Then of course there is this analysis provided by Bill in Kill Bill Vol. 2 (Quentin Tarantino 2004). 

3 comments:

  1. Did you agree on the Batman movies? ;) Perhaps you know the answer to something I've been wondering for quite some time now? In modern superhero movies like The Incredibles, Hancock or X-Men there is a rather strong theme of the outsider(s) who's being alienated or shunned by society even though they're trying to help. It is also very noticeable in for example the fantasy series Wild Cards, edited by George RR Martin.

    Is this a modern trend or did it start much earlier? My impression of the first Superman comics for example is that he is sincerely hailed as the hero he is supposed to be.

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  2. Yes, we did agree. Mostly.

    About outsiderhood, There are so many superheroes and I don't know them all, far from it, but it differs among them, and from decade to decade. The 80s was a dark period for example. Some, like The Phantom, chose voluntary solitude from the beginning. He shunned himself from society, but the present Phantom suffered when he was growing up at a boarding school, being bullied. (Of course, they didn't know who he was.) The X-Men have always had the theme of alienation, haven't they, since they appeared in the 60s?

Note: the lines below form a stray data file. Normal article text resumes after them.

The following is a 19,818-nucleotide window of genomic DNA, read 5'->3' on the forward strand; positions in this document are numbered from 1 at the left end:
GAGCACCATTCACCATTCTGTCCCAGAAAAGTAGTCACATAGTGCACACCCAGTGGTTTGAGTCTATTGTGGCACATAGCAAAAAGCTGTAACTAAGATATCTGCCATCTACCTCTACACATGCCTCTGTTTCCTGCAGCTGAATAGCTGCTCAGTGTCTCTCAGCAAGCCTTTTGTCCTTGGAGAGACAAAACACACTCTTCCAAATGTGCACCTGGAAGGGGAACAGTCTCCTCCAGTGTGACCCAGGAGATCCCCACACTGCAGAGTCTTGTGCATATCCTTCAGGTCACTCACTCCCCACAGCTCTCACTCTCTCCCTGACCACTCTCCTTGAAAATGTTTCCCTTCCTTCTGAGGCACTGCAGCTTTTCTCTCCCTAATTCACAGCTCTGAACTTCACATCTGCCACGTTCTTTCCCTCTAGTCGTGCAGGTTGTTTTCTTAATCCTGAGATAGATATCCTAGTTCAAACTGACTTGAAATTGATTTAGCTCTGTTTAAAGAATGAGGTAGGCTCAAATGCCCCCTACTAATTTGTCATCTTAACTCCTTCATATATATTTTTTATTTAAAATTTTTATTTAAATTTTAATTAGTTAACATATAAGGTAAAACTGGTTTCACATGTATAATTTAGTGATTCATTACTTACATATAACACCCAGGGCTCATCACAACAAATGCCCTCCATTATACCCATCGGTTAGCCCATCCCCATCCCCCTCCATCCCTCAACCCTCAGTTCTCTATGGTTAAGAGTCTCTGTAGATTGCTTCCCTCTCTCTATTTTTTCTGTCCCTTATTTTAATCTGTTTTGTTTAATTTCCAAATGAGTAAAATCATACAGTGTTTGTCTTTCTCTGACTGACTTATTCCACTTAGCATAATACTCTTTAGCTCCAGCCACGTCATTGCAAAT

Oh, Hancock. Jason Bateman is a delight. "Actually, I think Bono is the Bono of PR."

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  3. I don't have that much background on the X-Men, maybe we should consult Joel? :) But naturally, perheps there would be no need for Xavier's school if the concept of mutants were unproblematic.

    Regarding Hancock: Jason Bateman is good, as always, but I thought the storyline became somewhat of a muddle by the end.